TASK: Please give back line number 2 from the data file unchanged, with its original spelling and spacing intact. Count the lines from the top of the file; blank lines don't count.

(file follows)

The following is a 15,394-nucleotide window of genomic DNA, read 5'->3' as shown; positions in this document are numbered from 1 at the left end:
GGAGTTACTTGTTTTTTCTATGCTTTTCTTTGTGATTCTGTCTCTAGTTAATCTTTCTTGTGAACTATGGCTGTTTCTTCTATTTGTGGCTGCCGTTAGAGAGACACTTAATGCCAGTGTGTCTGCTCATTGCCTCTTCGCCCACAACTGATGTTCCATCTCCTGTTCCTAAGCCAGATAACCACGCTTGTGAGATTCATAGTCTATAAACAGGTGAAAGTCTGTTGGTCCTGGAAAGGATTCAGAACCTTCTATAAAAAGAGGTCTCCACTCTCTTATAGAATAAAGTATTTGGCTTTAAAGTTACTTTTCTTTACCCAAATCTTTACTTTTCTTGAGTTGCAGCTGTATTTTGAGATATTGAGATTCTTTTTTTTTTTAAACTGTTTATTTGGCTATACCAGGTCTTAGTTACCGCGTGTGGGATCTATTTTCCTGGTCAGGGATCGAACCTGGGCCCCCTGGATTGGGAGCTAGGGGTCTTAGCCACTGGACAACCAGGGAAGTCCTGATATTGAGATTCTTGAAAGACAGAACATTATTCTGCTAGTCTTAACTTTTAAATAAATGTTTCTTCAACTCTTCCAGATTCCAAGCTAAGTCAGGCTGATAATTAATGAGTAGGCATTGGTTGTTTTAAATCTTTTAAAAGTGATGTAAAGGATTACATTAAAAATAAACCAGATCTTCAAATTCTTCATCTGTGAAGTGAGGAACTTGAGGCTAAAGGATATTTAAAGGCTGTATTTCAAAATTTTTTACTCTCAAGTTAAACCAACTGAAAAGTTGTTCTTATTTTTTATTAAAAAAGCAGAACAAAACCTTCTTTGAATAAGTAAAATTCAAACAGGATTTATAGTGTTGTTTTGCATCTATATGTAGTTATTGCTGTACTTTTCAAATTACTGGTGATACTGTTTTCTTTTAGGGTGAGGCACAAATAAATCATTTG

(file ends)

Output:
GGAGTTACTTGTTTTTTCTATGCTTTTCTTTGTGATTCTGTCTCTAGTTAATCTTTCTTGTGAACTATGGCTGTTTCTTCTATTTGTGGCTGCCGTTAGAGAGACACTTAATGCCAGTGTGTCTGCTCATTGCCTCTTCGCCCACAACTGATGTTCCATCTCCTGTTCCTAAGCCAGATAACCACGCTTGTGAGATTCATAGTCTATAAACAGGTGAAAGTCTGTTGGTCCTGGAAAGGATTCAGAACCTTCTATAAAAAGAGGTCTCCACTCTCTTATAGAATAAAGTATTTGGCTTTAAAGTTACTTTTCTTTACCCAAATCTTTACTTTTCTTGAGTTGCAGCTGTATTTTGAGATATTGAGATTCTTTTTTTTTTTAAACTGTTTATTTGGCTATACCAGGTCTTAGTTACCGCGTGTGGGATCTATTTTCCTGGTCAGGGATCGAACCTGGGCCCCCTGGATTGGGAGCTAGGGGTCTTAGCCACTGGACAACCAGGGAAGTCCTGATATTGAGATTCTTGAAAGACAGAACATTATTCTGCTAGTCTTAACTTTTAAATAAATGTTTCTTCAACTCTTCCAGATTCCAAGCTAAGTCAGGCTGATAATTAATGAGTAGGCATTGGTTGTTTTAAATCTTTTAAAAGTGATGTAAAGGATTACATTAAAAATAAACCAGATCTTCAAATTCTTCATCTGTGAAGTGAGGAACTTGAGGCTAAAGGATATTTAAAGGCTGTATTTCAAAATTTTTTACTCTCAAGTTAAACCAACTGAAAAGTTGTTCTTATTTTTTATTAAAAAAGCAGAACAAAACCTTCTTTGAATAAGTAAAATTCAAACAGGATTTATAGTGTTGTTTTGCATCTATATGTAGTTATTGCTGTACTTTTCAAATTACTGGTGATACTGTTTTCTTTTAGGGTGAGGCACAAATAAATCATTTG